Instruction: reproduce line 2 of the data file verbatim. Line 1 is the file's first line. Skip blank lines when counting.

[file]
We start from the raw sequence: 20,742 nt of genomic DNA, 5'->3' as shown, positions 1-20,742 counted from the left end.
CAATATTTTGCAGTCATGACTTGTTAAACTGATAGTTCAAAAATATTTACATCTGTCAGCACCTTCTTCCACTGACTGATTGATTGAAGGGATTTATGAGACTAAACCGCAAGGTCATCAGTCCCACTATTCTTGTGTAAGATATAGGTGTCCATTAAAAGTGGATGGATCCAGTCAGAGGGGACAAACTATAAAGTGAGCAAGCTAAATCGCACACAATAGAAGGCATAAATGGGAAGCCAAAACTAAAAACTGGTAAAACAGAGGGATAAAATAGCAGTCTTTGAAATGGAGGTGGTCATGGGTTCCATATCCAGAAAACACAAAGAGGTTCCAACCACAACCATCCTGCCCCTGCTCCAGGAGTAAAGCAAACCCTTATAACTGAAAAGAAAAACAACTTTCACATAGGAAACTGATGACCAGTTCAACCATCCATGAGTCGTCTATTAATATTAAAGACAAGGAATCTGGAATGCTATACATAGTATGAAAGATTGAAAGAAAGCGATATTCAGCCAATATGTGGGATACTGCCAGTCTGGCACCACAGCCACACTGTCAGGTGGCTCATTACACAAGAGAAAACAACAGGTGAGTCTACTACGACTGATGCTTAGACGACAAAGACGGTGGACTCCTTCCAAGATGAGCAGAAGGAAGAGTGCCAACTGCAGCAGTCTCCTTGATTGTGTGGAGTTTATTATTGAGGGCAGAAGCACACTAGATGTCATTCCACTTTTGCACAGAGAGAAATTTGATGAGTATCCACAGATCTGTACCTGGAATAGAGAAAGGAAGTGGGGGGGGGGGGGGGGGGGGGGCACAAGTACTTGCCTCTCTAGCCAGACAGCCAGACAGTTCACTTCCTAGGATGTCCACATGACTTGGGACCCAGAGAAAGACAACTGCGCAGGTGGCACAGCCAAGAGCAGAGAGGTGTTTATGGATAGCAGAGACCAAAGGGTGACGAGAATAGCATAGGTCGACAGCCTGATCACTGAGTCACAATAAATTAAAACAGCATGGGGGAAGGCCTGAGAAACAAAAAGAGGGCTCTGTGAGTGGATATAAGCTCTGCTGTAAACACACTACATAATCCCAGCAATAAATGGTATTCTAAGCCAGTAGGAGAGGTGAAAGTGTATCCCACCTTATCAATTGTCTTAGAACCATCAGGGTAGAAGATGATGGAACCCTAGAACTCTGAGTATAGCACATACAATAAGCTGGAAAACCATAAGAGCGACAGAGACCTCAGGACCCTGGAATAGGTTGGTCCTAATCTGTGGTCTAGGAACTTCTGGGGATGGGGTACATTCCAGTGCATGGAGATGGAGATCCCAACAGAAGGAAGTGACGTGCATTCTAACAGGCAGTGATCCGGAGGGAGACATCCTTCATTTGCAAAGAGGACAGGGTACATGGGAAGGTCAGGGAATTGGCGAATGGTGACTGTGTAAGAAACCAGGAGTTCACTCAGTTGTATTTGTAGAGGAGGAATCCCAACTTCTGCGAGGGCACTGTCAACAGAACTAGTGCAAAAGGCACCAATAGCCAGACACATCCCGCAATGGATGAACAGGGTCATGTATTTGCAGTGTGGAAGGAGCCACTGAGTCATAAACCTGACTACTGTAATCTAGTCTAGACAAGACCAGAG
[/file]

CAATATTTTGCAGTCATGACTTGTTAAACTGATAGTTCAAAAATATTTACATCTGTCAGCACCTTCTTCCACTGACTGATTGATTGAAGGGATTTATGAGACTAAACCGCAAGGTCATCAGTCCCACTATTCTTGTGTAAGATATAGGTGTCCATTAAAAGTGGATGGATCCAGTCAGAGGGGACAAACTATAAAGTGAGCAAGCTAAATCGCACACAATAGAAGGCATAAATGGGAAGCCAAAACTAAAAACTGGTAAAACAGAGGGATAAAATAGCAGTCTTTGAAATGGAGGTGGTCATGGGTTCCATATCCAGAAAACACAAAGAGGTTCCAACCACAACCATCCTGCCCCTGCTCCAGGAGTAAAGCAAACCCTTATAACTGAAAAGAAAAACAACTTTCACATAGGAAACTGATGACCAGTTCAACCATCCATGAGTCGTCTATTAATATTAAAGACAAGGAATCTGGAATGCTATACATAGTATGAAAGATTGAAAGAAAGCGATATTCAGCCAATATGTGGGATACTGCCAGTCTGGCACCACAGCCACACTGTCAGGTGGCTCATTACACAAGAGAAAACAACAGGTGAGTCTACTACGACTGATGCTTAGACGACAAAGACGGTGGACTCCTTCCAAGATGAGCAGAAGGAAGAGTGCCAACTGCAGCAGTCTCCTTGATTGTGTGGAGTTTATTATTGAGGGCAGAAGCACACTAGATGTCATTCCACTTTTGCACAGAGAGAAATTTGATGAGTATCCACAGATCTGTACCTGGAATAGAGAAAGGAAGTGGGGGGGGGGGGGGGGGGGGGGCACAAGTACTTGCCTCTCTAGCCAGACAGCCAGACAGTTCACTTCCTAGGATGTCCACATGACTTGGGACCCAGAGAAAGACAACTGCGCAGGTGGCACAGCCAAGAGCAGAGAGGTGTTTATGGATAGCAGAGACCAAAGGGTGACGAGAATAGCATAGGTCGACAGCCTGATCACTGAGTCACAATAAATTAAAACAGCATGGGGGAAGGCCTGAGAAACAAAAAGAGGGCTCTGTGAGTGGATATAAGCTCTGCTGTAAACACACTACATAATCCCAGCAATAAATGGTATTCTAAGCCAGTAGGAGAGGTGAAAGTGTATCCCACCTTATCAATTGTCTTAGAACCATCAGGGTAGAAGATGATGGAACCCTAGAACTCTGAGTATAGCACATACAATAAGCTGGAAAACCATAAGAGCGACAGAGACCTCAGGACCCTGGAATAGGTTGGTCCTAATCTGTGGTCTAGGAACTTCTGGGGATGGGGTACATTCCAGTGCATGGAGATGGAGATCCCAACAGAAGGAAGTGACGTGCATTCTAACAGGCAGTGATCCGGAGGGAGACATCCTTCATTTGCAAAGAGGACAGGGTACATGGGAAGGTCAGGGAATTGGCGAATGGTGACTGTGTAAGAAACCAGGAGTTCACTCAGTTGTATTTGTAGAGGAGGAATCCCAACTTCTGCGAGGGCACTGTCAACAGAACTAGTGCAAAAGGCACCAATAGCCAGACACATCCCGCAATGGATGAACAGGGTCATGTATTTGCAGTGTGGAAGGAGCCACTGAGTCATAAACCTGACTACTGTAATCTAGTCTAGACAAGACCAGAG